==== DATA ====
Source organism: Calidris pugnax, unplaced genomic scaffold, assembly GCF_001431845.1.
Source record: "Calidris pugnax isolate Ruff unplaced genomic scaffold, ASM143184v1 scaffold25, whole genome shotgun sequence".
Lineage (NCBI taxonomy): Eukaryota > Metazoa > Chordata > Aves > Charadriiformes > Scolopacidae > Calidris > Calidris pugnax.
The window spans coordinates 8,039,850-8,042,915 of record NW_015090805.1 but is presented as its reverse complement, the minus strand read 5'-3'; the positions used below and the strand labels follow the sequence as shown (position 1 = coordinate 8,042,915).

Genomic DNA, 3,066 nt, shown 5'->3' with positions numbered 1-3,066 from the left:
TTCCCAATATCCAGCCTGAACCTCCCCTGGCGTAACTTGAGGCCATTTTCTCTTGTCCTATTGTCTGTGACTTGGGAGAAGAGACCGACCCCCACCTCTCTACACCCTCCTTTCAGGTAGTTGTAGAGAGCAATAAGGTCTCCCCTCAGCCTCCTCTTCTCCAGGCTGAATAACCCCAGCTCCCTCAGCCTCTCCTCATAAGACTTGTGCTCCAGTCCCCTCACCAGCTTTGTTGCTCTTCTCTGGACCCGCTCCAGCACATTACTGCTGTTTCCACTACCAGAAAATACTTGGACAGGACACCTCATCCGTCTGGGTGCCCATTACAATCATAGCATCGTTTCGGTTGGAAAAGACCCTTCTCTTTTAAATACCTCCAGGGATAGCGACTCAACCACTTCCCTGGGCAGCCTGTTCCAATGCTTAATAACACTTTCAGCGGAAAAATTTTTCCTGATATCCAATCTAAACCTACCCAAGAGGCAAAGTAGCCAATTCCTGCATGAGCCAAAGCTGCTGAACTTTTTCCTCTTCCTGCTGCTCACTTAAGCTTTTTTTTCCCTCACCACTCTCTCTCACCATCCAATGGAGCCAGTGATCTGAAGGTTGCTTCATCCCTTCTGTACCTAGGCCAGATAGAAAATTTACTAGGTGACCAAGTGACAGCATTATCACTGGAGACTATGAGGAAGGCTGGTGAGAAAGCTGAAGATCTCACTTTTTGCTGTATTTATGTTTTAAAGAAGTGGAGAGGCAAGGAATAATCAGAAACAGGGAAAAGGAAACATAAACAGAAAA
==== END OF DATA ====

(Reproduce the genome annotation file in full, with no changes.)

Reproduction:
Source organism: Calidris pugnax, unplaced genomic scaffold, assembly GCF_001431845.1.
Source record: "Calidris pugnax isolate Ruff unplaced genomic scaffold, ASM143184v1 scaffold25, whole genome shotgun sequence".
Lineage (NCBI taxonomy): Eukaryota > Metazoa > Chordata > Aves > Charadriiformes > Scolopacidae > Calidris > Calidris pugnax.
The window spans coordinates 8,039,850-8,042,915 of record NW_015090805.1 but is presented as its reverse complement, the minus strand read 5'-3'; the positions used below and the strand labels follow the sequence as shown (position 1 = coordinate 8,042,915).

Genomic DNA, 3,066 nt, shown 5'->3' with positions numbered 1-3,066 from the left:
TTCCCAATATCCAGCCTGAACCTCCCCTGGCGTAACTTGAGGCCATTTTCTCTTGTCCTATTGTCTGTGACTTGGGAGAAGAGACCGACCCCCACCTCTCTACACCCTCCTTTCAGGTAGTTGTAGAGAGCAATAAGGTCTCCCCTCAGCCTCCTCTTCTCCAGGCTGAATAACCCCAGCTCCCTCAGCCTCTCCTCATAAGACTTGTGCTCCAGTCCCCTCACCAGCTTTGTTGCTCTTCTCTGGACCCGCTCCAGCACATTACTGCTGTTTCCACTACCAGAAAATACTTGGACAGGACACCTCATCCGTCTGGGTGCCCATTACAATCATAGCATCGTTTCGGTTGGAAAAGACCCTTCTCTTTTAAATACCTCCAGGGATAGCGACTCAACCACTTCCCTGGGCAGCCTGTTCCAATGCTTAATAACACTTTCAGCGGAAAAATTTTTCCTGATATCCAATCTAAACCTACCCAAGAGGCAAAGTAGCCAATTCCTGCATGAGCCAAAGCTGCTGAACTTTTTCCTCTTCCTGCTGCTCACTTAAGCTTTTTTTTCCCTCACCACTCTCTCTCACCATCCAATGGAGCCAGTGATCTGAAGGTTGCTTCATCCCTTCTGTACCTAGGCCAGATAGAAAATTTACTAGGTGACCAAGTGACAGCATTATCACTGGAGACTATGAGGAAGGCTGGTGAGAAAGCTGAAGATCTCACTTTTTGCTGTATTTATGTTTTAAAGAAGTGGAGAGGCAAGGAATAATCAGAAACAGGGAAAAGGAAACATAAACAGAAAA